April 17 2014 Latest news:
Tuesday, September 11, 2012
A Topsham charity is calling on the Government to remember the needs of visually impaired people during its welfare reforms.
Devon in Sight says its service users are concerned that government plans to replace disability living allowance (DLA) with a new personal independence payment may mean that the challenges they face are not taken into account.
The charity has therefore been lobbying local MPs and the Government to try and make sure that their needs will not be forgotten.
The charity’s director of services Martin Pallett said: “We’re very concerned and worried that visually impaired people may lose out, so we have been trying to seek reassurances from the Government and been lobbying MPs and others to express our concerns about the changes.
“We want the changes to genuinely reflect the needs and issues that visually impaired people face, because we fear the new personal independence payment that’s being designed won’t reflect the issues visually impaired people face every day.”
The charity raised its concerns during a visit by Exeter MP and former Labour health minister Ben Bradshaw.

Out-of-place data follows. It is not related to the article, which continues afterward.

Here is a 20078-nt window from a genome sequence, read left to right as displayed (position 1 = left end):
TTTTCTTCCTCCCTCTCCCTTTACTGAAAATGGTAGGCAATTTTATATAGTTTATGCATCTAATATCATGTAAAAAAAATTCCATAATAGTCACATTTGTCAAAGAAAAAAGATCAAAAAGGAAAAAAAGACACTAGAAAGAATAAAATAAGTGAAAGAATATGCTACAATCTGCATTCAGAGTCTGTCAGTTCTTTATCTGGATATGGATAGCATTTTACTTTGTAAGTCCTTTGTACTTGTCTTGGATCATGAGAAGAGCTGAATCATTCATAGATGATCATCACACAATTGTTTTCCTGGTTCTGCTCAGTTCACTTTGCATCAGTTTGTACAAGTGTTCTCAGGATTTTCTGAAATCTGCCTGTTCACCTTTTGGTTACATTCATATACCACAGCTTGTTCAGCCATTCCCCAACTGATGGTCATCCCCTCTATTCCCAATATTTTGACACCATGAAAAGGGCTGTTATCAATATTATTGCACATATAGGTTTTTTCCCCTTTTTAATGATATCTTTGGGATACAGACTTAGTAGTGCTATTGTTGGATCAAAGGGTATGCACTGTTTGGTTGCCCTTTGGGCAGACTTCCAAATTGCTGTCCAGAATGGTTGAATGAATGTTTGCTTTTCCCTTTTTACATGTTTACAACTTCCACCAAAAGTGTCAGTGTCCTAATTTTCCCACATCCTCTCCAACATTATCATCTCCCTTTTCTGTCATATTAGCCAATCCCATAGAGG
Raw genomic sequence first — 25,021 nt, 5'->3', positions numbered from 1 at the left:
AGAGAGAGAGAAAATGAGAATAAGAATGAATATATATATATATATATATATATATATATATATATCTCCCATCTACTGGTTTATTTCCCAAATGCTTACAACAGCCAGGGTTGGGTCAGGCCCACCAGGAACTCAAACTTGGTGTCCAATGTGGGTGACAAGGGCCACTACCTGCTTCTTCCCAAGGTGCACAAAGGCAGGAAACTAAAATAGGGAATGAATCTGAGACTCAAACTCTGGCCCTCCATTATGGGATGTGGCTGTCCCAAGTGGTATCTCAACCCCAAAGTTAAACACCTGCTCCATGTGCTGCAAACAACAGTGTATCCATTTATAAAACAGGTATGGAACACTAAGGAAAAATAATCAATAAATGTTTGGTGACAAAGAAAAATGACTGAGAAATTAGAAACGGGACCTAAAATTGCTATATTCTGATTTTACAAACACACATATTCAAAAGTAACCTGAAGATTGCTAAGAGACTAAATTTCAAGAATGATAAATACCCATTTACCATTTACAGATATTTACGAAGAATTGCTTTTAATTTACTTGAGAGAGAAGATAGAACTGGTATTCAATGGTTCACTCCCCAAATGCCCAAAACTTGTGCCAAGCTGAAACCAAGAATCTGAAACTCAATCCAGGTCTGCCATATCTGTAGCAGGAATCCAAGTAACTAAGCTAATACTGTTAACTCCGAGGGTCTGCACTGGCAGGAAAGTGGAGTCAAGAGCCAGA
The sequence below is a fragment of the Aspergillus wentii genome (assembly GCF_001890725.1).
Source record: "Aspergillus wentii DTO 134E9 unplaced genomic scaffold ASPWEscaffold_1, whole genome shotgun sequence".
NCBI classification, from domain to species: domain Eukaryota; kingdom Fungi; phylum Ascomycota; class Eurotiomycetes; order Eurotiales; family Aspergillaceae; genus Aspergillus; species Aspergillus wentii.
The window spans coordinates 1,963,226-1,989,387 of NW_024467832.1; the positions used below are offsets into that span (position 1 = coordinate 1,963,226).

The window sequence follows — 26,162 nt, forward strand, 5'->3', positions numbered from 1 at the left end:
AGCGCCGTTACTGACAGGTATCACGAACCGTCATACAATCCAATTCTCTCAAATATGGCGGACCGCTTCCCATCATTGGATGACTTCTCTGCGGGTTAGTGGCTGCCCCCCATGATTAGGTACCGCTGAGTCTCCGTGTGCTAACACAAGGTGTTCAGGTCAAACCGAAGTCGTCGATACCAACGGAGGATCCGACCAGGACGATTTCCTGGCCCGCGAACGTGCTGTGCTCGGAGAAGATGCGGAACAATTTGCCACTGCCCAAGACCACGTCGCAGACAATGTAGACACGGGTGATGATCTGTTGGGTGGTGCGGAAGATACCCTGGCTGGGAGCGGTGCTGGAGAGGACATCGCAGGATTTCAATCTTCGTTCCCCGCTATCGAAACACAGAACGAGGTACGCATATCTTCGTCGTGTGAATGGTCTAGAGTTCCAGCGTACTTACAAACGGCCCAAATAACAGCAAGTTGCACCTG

He said: “In Devon we have a growing number of elderly people who are living longer, which is great, but with that comes issues around visual impairment and living with it, and Devon in Sight seems to be doing a great job helping these people.
“I’m concerned to hear [they] are worried about the changes to DLA, and it’s something I have taken up in Parliament and will continue to do so, because it doesn’t seem right that people who have got genuine needs, because they are visually impaired or even blind, should lose support that helps them lead independent and active lives.”
In response to the charity’s concerns, East Devon Conservative MP Hugo Swire said that its users need not be concerned about the changes. He said: “As a vice president of the West of England School [for visually impaired pupils] I am acute to the needs of that sector of the community.
“The changes to DLA should not affect those genuinely in need. The changes are designed to better target help where it is genuinely needed as there is evidence of abuse which is neither fair to those in genuine need nor to the hard pressed tax payer.”